“The most important thing,” Taylor said, “is that everyone should know that Thanksgiving dinner is free.”
For a change, how about we all do the same one thing and figure out about Thanksgiving?
You feel, every year, as if you were playing a game and it’s time to collect your ending: “You get the Friendsgiving ending! It’s not as good as the At Home With Family and Loving Partner ending, but it’s not the Drop Your Kids Off at 24-Hour Daycare and Go to Work ending!”
And then they ask for the money. You get your ending and the game says “and now please pay us $600 for plane tickets!”
Workers at many Kmarts are forbidden from asking for time off—or, in fact, from calling in sick—over the Thanksgiving holiday.
The point of the holiday isn’t to partake of cranberry sauce, which is possibly the best straight-out-of-the-can food there is, but to partake of cranberry sauce across the table from someone you might not ordinarily see or even like all that much. Somebody you know — not some line cook paid $5.50 an hour — has to scrape that cranberry sauce out of the can into a bowl. Otherwise, so help me, it doesn’t count.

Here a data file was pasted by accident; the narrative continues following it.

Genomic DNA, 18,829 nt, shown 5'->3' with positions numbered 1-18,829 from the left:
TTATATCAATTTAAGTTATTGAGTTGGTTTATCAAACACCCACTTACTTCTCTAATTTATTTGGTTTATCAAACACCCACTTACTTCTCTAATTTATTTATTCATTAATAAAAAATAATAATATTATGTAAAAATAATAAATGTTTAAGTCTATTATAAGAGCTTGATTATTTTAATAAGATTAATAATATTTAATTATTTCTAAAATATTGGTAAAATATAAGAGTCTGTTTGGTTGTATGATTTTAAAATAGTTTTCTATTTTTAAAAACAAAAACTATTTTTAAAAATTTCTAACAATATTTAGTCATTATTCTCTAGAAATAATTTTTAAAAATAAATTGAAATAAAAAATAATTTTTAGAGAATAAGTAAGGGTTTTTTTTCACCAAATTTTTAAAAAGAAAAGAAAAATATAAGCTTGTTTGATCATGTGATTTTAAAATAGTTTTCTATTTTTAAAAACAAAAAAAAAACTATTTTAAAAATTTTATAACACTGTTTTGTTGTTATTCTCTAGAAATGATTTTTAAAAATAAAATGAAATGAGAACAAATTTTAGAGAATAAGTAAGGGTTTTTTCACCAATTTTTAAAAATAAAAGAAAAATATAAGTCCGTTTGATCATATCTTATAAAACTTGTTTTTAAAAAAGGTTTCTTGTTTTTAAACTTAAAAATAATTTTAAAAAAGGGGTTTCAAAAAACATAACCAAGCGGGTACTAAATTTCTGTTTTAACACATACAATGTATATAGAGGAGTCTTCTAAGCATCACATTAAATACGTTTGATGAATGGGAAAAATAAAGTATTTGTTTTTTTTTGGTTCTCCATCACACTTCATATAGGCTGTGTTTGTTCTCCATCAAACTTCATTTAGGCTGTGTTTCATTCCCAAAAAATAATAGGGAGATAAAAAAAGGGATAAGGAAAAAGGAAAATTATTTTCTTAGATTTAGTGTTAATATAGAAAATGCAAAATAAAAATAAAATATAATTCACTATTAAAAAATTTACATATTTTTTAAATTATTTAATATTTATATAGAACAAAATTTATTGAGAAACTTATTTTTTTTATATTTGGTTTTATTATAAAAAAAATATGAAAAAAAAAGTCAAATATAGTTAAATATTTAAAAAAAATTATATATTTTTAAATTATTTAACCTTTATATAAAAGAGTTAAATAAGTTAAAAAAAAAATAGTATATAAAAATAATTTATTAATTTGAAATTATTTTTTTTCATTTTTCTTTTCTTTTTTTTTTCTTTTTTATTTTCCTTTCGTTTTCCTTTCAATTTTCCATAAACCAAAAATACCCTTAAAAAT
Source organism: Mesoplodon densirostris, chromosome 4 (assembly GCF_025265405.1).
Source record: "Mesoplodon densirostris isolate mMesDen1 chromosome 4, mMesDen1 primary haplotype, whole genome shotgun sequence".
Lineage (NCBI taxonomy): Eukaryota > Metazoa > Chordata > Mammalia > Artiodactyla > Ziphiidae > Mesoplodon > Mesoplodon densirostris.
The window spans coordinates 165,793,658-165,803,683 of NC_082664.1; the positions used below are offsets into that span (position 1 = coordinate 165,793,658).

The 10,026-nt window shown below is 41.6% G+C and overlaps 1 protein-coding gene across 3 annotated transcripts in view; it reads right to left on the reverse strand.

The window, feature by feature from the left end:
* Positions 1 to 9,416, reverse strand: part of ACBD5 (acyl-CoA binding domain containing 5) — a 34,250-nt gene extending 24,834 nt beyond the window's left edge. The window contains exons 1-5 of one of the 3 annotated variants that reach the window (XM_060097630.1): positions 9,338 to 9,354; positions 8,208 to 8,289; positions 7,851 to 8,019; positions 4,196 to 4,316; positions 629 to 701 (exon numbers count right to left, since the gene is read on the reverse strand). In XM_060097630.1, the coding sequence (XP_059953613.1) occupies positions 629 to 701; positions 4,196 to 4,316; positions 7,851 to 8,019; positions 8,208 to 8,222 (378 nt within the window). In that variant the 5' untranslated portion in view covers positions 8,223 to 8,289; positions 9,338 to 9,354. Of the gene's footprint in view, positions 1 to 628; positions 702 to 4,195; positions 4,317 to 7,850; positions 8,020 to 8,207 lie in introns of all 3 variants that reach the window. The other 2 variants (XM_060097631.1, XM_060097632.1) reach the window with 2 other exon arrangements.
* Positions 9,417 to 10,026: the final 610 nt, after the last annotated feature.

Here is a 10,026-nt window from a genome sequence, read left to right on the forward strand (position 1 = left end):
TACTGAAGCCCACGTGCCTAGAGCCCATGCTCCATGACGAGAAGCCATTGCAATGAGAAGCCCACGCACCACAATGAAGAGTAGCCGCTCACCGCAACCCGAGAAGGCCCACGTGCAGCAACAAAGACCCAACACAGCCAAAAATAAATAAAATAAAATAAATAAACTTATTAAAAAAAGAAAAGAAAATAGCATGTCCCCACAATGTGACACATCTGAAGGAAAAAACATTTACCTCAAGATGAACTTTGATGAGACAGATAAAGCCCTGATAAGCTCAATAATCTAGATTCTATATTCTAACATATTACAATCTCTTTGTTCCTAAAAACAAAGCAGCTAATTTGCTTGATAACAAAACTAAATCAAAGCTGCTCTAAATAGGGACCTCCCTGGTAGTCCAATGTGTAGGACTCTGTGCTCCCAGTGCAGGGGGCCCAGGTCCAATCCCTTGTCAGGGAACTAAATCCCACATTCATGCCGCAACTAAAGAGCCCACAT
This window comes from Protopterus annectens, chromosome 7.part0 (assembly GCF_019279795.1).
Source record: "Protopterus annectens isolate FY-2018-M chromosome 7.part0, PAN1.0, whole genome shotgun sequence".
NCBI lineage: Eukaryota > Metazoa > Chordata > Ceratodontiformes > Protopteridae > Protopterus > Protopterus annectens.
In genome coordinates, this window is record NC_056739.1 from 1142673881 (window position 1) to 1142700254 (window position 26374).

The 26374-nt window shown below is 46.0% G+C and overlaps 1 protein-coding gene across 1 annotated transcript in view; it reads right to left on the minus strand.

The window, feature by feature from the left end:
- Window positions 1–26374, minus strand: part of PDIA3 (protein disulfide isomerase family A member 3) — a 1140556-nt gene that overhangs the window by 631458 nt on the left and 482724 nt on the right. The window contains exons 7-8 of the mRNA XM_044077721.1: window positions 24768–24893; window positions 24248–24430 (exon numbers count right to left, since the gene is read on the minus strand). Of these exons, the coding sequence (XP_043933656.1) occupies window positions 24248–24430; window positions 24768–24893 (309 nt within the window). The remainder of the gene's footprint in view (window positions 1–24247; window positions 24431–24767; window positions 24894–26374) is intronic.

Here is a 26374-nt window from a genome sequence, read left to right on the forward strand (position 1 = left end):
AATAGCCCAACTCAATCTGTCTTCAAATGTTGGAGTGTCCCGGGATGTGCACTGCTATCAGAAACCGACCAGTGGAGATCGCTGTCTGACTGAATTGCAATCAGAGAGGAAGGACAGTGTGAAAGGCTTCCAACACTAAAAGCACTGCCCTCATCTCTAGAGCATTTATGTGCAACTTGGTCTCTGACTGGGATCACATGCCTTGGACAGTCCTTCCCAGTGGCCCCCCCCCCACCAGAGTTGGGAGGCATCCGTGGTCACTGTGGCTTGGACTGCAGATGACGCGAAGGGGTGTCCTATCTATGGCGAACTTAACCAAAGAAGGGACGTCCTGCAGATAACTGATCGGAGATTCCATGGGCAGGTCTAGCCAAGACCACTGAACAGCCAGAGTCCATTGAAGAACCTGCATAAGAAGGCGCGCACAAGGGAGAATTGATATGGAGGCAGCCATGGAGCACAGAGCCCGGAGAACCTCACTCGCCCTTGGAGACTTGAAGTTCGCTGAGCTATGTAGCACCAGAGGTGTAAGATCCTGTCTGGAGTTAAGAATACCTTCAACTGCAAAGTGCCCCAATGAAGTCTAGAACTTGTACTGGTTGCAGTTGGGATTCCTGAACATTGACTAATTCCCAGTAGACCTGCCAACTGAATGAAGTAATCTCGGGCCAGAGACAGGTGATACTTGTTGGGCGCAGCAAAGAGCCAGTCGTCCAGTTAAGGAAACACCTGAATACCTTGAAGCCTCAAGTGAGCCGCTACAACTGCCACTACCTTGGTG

We rounded up a bunch of our pals from around the Internet and asked them how they’re spending their Thanksgivings.
We have a Thanksgiving plans roundup after this post, and then we’re off for the rest of the week! Feel free to use this thread if you’re lonely, or want to talk about something amazing you bought on Black Friday, or how you’re avoiding Black Friday. Have a good time, everyone!
News this week that a Wal-Mart store in Ohio was holding an employee-to-employee food drive “so Associates in Need can enjoy Thanksgiving dinner,” reignited the debate over the low wages Wal-Mart employees earn. More than half of Wal-Mart employees earn less than $25,000 a year, and a slew of labor protests have occurred over the past year. Even Ashton Kutcher got in on it.